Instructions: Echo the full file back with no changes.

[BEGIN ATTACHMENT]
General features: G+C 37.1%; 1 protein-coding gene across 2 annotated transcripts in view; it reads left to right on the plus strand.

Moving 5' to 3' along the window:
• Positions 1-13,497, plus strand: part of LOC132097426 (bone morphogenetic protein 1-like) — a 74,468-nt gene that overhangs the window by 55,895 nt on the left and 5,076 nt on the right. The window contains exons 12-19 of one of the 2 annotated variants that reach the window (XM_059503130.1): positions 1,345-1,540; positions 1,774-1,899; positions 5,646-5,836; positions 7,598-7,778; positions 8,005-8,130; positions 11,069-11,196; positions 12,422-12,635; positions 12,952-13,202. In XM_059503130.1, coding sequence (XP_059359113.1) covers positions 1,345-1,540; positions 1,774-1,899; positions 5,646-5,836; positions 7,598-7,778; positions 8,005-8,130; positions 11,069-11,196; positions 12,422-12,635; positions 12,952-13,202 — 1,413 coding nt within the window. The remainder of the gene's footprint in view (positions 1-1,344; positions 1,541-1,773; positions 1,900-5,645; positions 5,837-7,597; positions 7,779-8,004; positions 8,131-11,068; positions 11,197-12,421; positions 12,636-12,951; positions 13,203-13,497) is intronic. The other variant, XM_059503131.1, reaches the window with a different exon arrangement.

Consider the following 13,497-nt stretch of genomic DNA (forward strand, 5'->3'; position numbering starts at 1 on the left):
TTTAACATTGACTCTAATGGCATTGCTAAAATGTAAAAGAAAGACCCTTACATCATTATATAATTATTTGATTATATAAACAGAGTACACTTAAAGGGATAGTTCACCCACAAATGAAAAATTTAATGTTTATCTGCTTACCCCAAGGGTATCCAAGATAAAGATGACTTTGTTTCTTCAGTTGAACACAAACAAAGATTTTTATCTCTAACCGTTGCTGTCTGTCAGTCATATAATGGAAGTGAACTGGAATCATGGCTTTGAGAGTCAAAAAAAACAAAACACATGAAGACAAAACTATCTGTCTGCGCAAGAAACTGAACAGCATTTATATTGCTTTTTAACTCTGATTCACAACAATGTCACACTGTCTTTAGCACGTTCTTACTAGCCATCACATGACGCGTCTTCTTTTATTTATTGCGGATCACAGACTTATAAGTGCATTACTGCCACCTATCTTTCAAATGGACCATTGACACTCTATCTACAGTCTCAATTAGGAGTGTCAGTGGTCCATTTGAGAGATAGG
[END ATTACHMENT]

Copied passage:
General features: G+C 37.1%; 1 protein-coding gene across 2 annotated transcripts in view; it reads left to right on the plus strand.

Moving 5' to 3' along the window:
• Positions 1-13,497, plus strand: part of LOC132097426 (bone morphogenetic protein 1-like) — a 74,468-nt gene that overhangs the window by 55,895 nt on the left and 5,076 nt on the right. The window contains exons 12-19 of one of the 2 annotated variants that reach the window (XM_059503130.1): positions 1,345-1,540; positions 1,774-1,899; positions 5,646-5,836; positions 7,598-7,778; positions 8,005-8,130; positions 11,069-11,196; positions 12,422-12,635; positions 12,952-13,202. In XM_059503130.1, coding sequence (XP_059359113.1) covers positions 1,345-1,540; positions 1,774-1,899; positions 5,646-5,836; positions 7,598-7,778; positions 8,005-8,130; positions 11,069-11,196; positions 12,422-12,635; positions 12,952-13,202 — 1,413 coding nt within the window. The remainder of the gene's footprint in view (positions 1-1,344; positions 1,541-1,773; positions 1,900-5,645; positions 5,837-7,597; positions 7,779-8,004; positions 8,131-11,068; positions 11,197-12,421; positions 12,636-12,951; positions 13,203-13,497) is intronic. The other variant, XM_059503131.1, reaches the window with a different exon arrangement.

Consider the following 13,497-nt stretch of genomic DNA (forward strand, 5'->3'; position numbering starts at 1 on the left):
TTTAACATTGACTCTAATGGCATTGCTAAAATGTAAAAGAAAGACCCTTACATCATTATATAATTATTTGATTATATAAACAGAGTACACTTAAAGGGATAGTTCACCCACAAATGAAAAATTTAATGTTTATCTGCTTACCCCAAGGGTATCCAAGATAAAGATGACTTTGTTTCTTCAGTTGAACACAAACAAAGATTTTTATCTCTAACCGTTGCTGTCTGTCAGTCATATAATGGAAGTGAACTGGAATCATGGCTTTGAGAGTCAAAAAAAACAAAACACATGAAGACAAAACTATCTGTCTGCGCAAGAAACTGAACAGCATTTATATTGCTTTTTAACTCTGATTCACAACAATGTCACACTGTCTTTAGCACGTTCTTACTAGCCATCACATGACGCGTCTTCTTTTATTTATTGCGGATCACAGACTTATAAGTGCATTACTGCCACCTATCTTTCAAATGGACCATTGACACTCTATCTACAGTCTCAATTAGGAGTGTCAGTGGTCCATTTGAGAGATAGG